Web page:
O.B. Hardison, former director of the Folger Shakespeare Library, has agreed to serve on a committee looking into ways of saving the theater group, business manager Mary Ann de Barbieri said yesterday. No other members were announced.

Trustees of Amherst College, which administers the Folger Library, announced Monday that the resident theater company, now in its 15th season, would be dissolved June 30. Citing increased and unpredictable costs, library director Dr. Werner Gundersheimer said the first priorities of the library were scholarship, the rare book collection and staff salaries, and that the theater represented an unacceptable risk.

De Barbieri said yesterday the theater had been "inundated" with calls from subscribers, supporters and theater professionals from around the country. "Ironically, our fund-raising appeal, with a cover letter from Richard Chamberlain, is just reaching people in the mail," de Barbieri said. "We want people to know that any money sent now would just support the current season. It won't help us continue after June 30."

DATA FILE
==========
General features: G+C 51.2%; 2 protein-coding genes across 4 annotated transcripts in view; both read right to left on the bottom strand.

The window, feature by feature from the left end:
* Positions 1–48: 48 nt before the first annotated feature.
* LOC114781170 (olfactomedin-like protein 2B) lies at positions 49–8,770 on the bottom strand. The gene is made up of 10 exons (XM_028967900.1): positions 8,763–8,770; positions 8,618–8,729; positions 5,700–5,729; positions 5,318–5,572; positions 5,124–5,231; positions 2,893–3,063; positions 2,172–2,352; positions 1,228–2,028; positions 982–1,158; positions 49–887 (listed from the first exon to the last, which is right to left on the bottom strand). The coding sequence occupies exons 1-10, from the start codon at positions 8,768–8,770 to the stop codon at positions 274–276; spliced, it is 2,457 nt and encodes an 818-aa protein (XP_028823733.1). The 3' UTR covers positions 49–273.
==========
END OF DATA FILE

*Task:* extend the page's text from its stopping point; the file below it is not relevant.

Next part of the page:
The committee, which has been offered office space by the Cultural Alliance, is still incomplete and has an as yet unspecified mandate. "We'll be looking at all possible alternatives," she said, including the possibility of continuing in the Folger Library's Elizabethan Theater under management independent of the Library's trustees.

"Obviously the relationship we had with the Folger trustees is over. If they can cut us loose without even a discussion with the two people herself and artistic director John Neville-Andrews who run the theater . . .," she said.

The library, on the other hand, has received only a "half-dozen calls," said spokeswoman Alexandra Acosta. "I'm surprised there have been so few." Callers are told of the library's plan to have some kind of performances in the theater and that fund-raising, at this point, "is not feasible," she said. "The needs are so great that a fund-raising effort would not be feasible."

Catherine Held, who is both chair of the Folger Theatre Guild (a volunteer support group) and secretary of the Capitol Hill Merchants and Professionals association (CHAMPS), said she was "devastated" by the news and outraged that the community had not had a chance to save the neighborhood theater. "If this is just a financial problem, why wasn't the Washington community given a chance to assist before the decision was made?" she said. "I think people are willing to give money -- certainly on the Hill, businesses and residents are ready to do something."